—Tom Cheesewright, an applied futurist, replying to the Bookseller's question: "If we're all reading e-books, is there still a place for bookshops?"
From the Thursday April 19, 2018 edition of Shelf Awareness.

Thursday, May 3, 2018

Listen to SCBWI's Newest Podcast, a Conversation with Mike Curato



Mike Curato is the award-winning author-illustrator of the Little Elliot series of picture books. There are now four books in the series, with the first, Little Elliot, Big City winning several awards and being translated into over ten languages. Mike has also illustrated picture books by other authors, including Worm Loves Worm by J.J. Austrian, All the Way to Havana by Margarita Engle, and most recently, What If... by Samantha Berger.

In this two-part conversation with Theo Baker, Mike speaks about his inspirations, his career journey, and the SCBWI breakthrough that changed everything. He also discusses the role of research, the evolution of his own style, and more!

Listen to the episode trailer here.

Current SCBWI members can listen to the full podcast here (log in first!)

Illustrate and Write On,
Lee

Monday, April 30, 2018

It's the last day to vote in the Crystal Kite Member Choice Awards!



SCBWI Members, don't miss your chance to vote in the final round of the SCBWI Crystal Kite Member Choice Awards! Voting closes at 5pm April 30, 2018—and that's today!

To cast your vote, log on to www.scbwi.org. Once you are on your Member Home page, go to the left navigation bar, scroll to the bottom, and click on

Vote in the Crystal Kite Awards.

That takes you right to the voting page where all of the books in your division appear.

Then click the VOTE FOR THIS BOOK button below your chosen book and you are done!

Illustrate and Write On,
Lee

Thursday, April 26, 2018

Exercise Part Two: Advice on Writing a Synopsis of Your Novel

If you played along earlier this week, you have a plot outline. Now, you can take that and create a synopsis!

Synopses can be tricky, but this article by Glen C. Strathy on "How to Write a Synopsis of Your Novel*," based in part on Dramatica theory created by Melanie Anne Phillips and Chris Huntley, has some smart insights.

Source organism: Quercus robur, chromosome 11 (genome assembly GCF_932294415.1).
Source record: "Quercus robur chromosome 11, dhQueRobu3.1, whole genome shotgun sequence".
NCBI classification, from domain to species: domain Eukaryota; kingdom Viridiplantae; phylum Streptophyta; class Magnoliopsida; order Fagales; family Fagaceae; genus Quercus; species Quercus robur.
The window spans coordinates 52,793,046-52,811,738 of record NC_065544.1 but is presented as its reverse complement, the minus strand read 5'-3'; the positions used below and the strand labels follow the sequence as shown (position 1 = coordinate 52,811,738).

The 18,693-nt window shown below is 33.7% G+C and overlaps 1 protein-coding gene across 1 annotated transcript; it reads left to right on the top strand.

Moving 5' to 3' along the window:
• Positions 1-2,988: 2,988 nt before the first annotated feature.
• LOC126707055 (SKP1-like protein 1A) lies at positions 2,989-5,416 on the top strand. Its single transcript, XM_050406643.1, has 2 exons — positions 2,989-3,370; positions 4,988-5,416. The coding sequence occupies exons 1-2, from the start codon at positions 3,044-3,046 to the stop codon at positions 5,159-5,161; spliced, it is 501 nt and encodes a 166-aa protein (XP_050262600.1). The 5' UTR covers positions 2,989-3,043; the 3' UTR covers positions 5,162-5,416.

A highlight:

What makes a hockey game or a novel mesmerizing is not a step-by-step description of what happens, but the emotions that accompany the actions, the anticipation, fear, hope, excitement, and disappointment at each turn of events. The elation of victory at the end, or the agony of defeat. It is the emotional twists and turns that make a novel or a hockey game appealing. Just as a good sports writer can describe a game in terms that capture the emotions, the secret of how to write a synopsis is to incorporate the emotional twists and turns of your characters – especially your main character – at the same time as you describe your sequence of plot events.
and then Glen walks us through a seven-step process (24 index cards) that sounds like not just a great way to write a synopsis, but also a pretty powerful way to diagnose what might be amiss with a work-in-progress.

It's well-worth reading, fun to try, and might help you write a synopsis of your novel.

Illustrate and Write On,
Lee

Tuesday, April 24, 2018

Exercise Part One: An Eight-Part Way To Outline Your Plot

This week, we have two exercises to challenge us and enjoy, posted by Glen C. Strathy on "How to Write a Book Now."

Today, we dive into "How To Create A Plot Outline In 8 Easy Steps*," based on the Dramatica theory of story created by Melanie Anne Phillips and Chris Huntley.